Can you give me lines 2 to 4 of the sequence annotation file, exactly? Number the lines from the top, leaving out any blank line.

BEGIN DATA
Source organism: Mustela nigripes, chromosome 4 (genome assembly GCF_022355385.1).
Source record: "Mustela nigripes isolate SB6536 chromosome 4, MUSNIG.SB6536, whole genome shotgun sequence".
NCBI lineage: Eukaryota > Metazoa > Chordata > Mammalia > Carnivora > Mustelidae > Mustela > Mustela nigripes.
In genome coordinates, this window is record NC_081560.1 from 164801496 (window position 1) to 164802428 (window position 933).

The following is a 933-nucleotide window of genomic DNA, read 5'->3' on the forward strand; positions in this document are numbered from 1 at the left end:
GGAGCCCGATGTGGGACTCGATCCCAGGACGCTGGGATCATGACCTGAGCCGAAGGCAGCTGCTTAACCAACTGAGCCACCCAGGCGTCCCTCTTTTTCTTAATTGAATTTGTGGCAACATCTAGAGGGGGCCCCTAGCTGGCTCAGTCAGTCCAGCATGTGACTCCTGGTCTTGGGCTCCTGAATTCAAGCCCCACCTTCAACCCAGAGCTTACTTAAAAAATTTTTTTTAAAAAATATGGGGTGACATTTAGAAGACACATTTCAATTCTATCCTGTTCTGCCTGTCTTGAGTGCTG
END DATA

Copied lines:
Source record: "Mustela nigripes isolate SB6536 chromosome 4, MUSNIG.SB6536, whole genome shotgun sequence".
NCBI lineage: Eukaryota > Metazoa > Chordata > Mammalia > Carnivora > Mustelidae > Mustela > Mustela nigripes.
In genome coordinates, this window is record NC_081560.1 from 164801496 (window position 1) to 164802428 (window position 933).